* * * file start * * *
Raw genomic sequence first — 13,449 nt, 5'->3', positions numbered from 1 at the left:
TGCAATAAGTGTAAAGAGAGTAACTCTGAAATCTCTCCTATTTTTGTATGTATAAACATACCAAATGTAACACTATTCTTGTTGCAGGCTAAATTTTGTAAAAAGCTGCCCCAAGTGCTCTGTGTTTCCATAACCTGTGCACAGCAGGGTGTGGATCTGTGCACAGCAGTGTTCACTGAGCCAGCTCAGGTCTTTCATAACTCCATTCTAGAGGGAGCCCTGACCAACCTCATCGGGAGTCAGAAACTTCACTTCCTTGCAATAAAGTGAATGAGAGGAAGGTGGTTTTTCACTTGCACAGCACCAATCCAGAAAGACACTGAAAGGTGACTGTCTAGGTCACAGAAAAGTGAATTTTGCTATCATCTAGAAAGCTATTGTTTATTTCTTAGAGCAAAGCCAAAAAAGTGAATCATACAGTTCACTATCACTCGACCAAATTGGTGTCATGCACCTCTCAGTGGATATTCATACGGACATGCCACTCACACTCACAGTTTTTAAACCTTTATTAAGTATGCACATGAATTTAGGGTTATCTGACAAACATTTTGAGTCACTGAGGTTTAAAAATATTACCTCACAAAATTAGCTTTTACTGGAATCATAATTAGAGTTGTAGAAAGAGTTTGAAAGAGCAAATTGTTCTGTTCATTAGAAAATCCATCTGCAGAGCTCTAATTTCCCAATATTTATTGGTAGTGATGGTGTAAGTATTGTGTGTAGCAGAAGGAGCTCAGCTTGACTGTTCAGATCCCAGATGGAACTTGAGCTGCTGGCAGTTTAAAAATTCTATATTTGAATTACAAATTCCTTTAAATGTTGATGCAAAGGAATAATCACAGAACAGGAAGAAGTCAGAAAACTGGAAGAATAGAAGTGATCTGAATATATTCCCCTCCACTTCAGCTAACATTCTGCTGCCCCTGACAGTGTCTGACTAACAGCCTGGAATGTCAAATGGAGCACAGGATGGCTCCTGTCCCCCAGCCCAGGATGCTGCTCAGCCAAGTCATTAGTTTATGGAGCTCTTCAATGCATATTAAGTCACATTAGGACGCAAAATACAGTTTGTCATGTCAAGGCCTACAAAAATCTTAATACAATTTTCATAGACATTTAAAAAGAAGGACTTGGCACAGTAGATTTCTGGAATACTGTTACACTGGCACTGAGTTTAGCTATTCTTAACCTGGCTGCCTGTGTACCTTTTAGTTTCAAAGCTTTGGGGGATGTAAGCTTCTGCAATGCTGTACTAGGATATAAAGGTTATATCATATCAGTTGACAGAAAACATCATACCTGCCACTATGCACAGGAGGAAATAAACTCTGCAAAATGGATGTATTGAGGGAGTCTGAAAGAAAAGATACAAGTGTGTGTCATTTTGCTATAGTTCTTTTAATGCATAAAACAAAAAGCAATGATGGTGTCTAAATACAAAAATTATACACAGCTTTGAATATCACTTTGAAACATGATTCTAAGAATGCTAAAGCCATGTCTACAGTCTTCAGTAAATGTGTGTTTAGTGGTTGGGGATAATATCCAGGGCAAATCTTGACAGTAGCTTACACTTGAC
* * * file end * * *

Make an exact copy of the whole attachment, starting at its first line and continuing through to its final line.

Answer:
Raw genomic sequence first — 13,449 nt, 5'->3', positions numbered from 1 at the left:
TGCAATAAGTGTAAAGAGAGTAACTCTGAAATCTCTCCTATTTTTGTATGTATAAACATACCAAATGTAACACTATTCTTGTTGCAGGCTAAATTTTGTAAAAAGCTGCCCCAAGTGCTCTGTGTTTCCATAACCTGTGCACAGCAGGGTGTGGATCTGTGCACAGCAGTGTTCACTGAGCCAGCTCAGGTCTTTCATAACTCCATTCTAGAGGGAGCCCTGACCAACCTCATCGGGAGTCAGAAACTTCACTTCCTTGCAATAAAGTGAATGAGAGGAAGGTGGTTTTTCACTTGCACAGCACCAATCCAGAAAGACACTGAAAGGTGACTGTCTAGGTCACAGAAAAGTGAATTTTGCTATCATCTAGAAAGCTATTGTTTATTTCTTAGAGCAAAGCCAAAAAAGTGAATCATACAGTTCACTATCACTCGACCAAATTGGTGTCATGCACCTCTCAGTGGATATTCATACGGACATGCCACTCACACTCACAGTTTTTAAACCTTTATTAAGTATGCACATGAATTTAGGGTTATCTGACAAACATTTTGAGTCACTGAGGTTTAAAAATATTACCTCACAAAATTAGCTTTTACTGGAATCATAATTAGAGTTGTAGAAAGAGTTTGAAAGAGCAAATTGTTCTGTTCATTAGAAAATCCATCTGCAGAGCTCTAATTTCCCAATATTTATTGGTAGTGATGGTGTAAGTATTGTGTGTAGCAGAAGGAGCTCAGCTTGACTGTTCAGATCCCAGATGGAACTTGAGCTGCTGGCAGTTTAAAAATTCTATATTTGAATTACAAATTCCTTTAAATGTTGATGCAAAGGAATAATCACAGAACAGGAAGAAGTCAGAAAACTGGAAGAATAGAAGTGATCTGAATATATTCCCCTCCACTTCAGCTAACATTCTGCTGCCCCTGACAGTGTCTGACTAACAGCCTGGAATGTCAAATGGAGCACAGGATGGCTCCTGTCCCCCAGCCCAGGATGCTGCTCAGCCAAGTCATTAGTTTATGGAGCTCTTCAATGCATATTAAGTCACATTAGGACGCAAAATACAGTTTGTCATGTCAAGGCCTACAAAAATCTTAATACAATTTTCATAGACATTTAAAAAGAAGGACTTGGCACAGTAGATTTCTGGAATACTGTTACACTGGCACTGAGTTTAGCTATTCTTAACCTGGCTGCCTGTGTACCTTTTAGTTTCAAAGCTTTGGGGGATGTAAGCTTCTGCAATGCTGTACTAGGATATAAAGGTTATATCATATCAGTTGACAGAAAACATCATACCTGCCACTATGCACAGGAGGAAATAAACTCTGCAAAATGGATGTATTGAGGGAGTCTGAAAGAAAAGATACAAGTGTGTGTCATTTTGCTATAGTTCTTTTAATGCATAAAACAAAAAGCAATGATGGTGTCTAAATACAAAAATTATACACAGCTTTGAATATCACTTTGAAACATGATTCTAAGAATGCTAAAGCCATGTCTACAGTCTTCAGTAAATGTGTGTTTAGTGGTTGGGGATAATATCCAGGGCAAATCTTGACAGTAGCTTACACTTGAC